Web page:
From: http://www.unwater.org/statistics/statistics-detail/en/c/211798/Increases in fertilizer use for food production suggest a 10-20% global increase in river nitrogen pollution
Projected increases in fertilizer use for food production and in wastewater effluents over the next three decades suggest there will be a 10-20 percent global increase in river nitrogen flows to coastal ecosystems.
Due to fertile land and access to water, agriculture has long developed near rivers, lakes, and has cleared forests and wetlands for crops. Below is a list that describes some of the biggest concerns in agriculture and how such actions have degraded the river system and environment. Note that we like agriculture, everyone needs agriculture - it is where we get our food. Many farmers we know deeply care about their land, the environment, and pursue many ways to improve their practices. What we aim for in this content is education, that there are impacts of our past methods that need to be rectified today as well as a push to promote the current shift to new technologies for a sustainable future.
Development in the floodplain
Rivers occasionally flood, and with the high water they bring new sediment, move old sediment, deliver nutrients, and often deposit vegetation and seeds to the floodplain as well as remove vegetation. These complex relationships between flood events and the ecosystems has been researched for decades, but the systems and mechanics are so complex and dynamic that they are still not well understood. However, what is understood is that when developments, like agriculture, impede the floodplain and alter the landscape, the interrupt these complex systems, and often limit the water’s inundation and flow pattern, which causes a disconnect in the floodplain and reduced habitat. By pushing more flow into a river channel, the depth and velocity increases, which inturn causes greater erosion and leads to channel incision that causes increased erosion (resulting in higher water pollution), lower channels (resulting in lower water table), and the reduction in active floodplain also causes reduced area for habitats for both land and water fauna and flora.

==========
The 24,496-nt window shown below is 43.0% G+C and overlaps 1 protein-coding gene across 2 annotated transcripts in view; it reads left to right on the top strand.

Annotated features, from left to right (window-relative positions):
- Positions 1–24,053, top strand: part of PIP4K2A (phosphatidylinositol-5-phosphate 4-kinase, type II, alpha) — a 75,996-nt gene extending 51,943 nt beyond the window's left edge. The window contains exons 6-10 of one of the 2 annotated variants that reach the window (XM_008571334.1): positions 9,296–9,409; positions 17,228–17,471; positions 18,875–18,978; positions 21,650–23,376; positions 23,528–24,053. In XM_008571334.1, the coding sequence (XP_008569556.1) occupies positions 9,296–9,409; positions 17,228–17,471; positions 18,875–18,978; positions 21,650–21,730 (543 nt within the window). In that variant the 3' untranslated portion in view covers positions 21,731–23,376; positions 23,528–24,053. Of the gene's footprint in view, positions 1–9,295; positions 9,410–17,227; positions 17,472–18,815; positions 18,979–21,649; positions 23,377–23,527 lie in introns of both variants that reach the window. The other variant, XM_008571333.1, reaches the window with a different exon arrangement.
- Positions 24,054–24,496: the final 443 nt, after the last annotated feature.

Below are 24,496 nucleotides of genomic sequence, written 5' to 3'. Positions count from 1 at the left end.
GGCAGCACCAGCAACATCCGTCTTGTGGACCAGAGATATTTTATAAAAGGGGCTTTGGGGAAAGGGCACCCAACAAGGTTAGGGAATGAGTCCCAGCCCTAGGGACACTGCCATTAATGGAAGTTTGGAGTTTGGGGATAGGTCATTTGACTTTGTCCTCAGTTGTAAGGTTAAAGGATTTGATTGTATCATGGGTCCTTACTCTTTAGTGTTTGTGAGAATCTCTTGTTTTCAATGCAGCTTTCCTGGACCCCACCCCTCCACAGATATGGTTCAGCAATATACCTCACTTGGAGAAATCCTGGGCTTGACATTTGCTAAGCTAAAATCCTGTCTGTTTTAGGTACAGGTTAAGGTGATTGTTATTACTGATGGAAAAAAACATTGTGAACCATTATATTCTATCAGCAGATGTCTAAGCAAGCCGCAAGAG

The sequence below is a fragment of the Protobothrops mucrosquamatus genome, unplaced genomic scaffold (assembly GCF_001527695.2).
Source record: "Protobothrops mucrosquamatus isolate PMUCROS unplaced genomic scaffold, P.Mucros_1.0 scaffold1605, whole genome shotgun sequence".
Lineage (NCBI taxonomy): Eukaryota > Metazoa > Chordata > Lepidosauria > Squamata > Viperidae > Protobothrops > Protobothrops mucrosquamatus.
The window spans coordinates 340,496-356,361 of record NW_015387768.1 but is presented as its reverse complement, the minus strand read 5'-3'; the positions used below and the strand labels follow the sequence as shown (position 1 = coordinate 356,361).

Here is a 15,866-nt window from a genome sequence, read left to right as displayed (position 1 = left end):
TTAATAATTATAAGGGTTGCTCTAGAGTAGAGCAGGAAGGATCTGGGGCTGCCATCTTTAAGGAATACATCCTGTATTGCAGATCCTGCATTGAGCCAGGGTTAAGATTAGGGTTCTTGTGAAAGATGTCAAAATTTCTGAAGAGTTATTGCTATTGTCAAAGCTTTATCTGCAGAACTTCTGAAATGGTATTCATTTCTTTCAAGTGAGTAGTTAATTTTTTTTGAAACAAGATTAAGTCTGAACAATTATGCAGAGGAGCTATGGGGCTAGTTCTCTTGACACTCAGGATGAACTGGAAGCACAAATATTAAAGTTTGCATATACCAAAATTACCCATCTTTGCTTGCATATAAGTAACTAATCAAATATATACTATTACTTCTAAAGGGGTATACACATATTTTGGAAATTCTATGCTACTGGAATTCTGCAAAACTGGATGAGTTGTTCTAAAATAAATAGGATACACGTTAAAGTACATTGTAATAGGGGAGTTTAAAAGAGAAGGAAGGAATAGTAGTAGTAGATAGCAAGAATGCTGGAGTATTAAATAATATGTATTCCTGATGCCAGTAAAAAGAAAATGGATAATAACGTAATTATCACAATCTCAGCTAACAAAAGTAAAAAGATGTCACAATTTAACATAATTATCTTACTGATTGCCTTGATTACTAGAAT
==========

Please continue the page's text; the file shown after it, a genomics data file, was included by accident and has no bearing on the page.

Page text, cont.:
When agriculture removes vegetation and plants crops, two problems arise. First, the soil is tilled which reduces the overall vegetation density and root mass that binds the soil. This loose soil is highly erodible, and with less vegetation cover it is easily transported into the nearby waterways through ground water runoff. Secondly, in the application of pesticides, herbicides, and fertilizers and the over abundant irrigation washes these nutrients and chemicals into the nearby waterways, causing significant water pollution and unsuitable habitats.
Worldwide, excessive amounts of nutrients (eutrophication) has been identified as the most widespread, costly, and challenging contributor to water quality issues. Primarily, these nutrients are nitrogen and phosphorus, which occur naturally in nature, but excessive amounts enter our waterway from agriculture, storm water, waste water, and residential areas. However, agriculture is the primary source (48% of water stream and river pollution in the United States; and 50-80% of nitrogen comes from agriculture in the EU).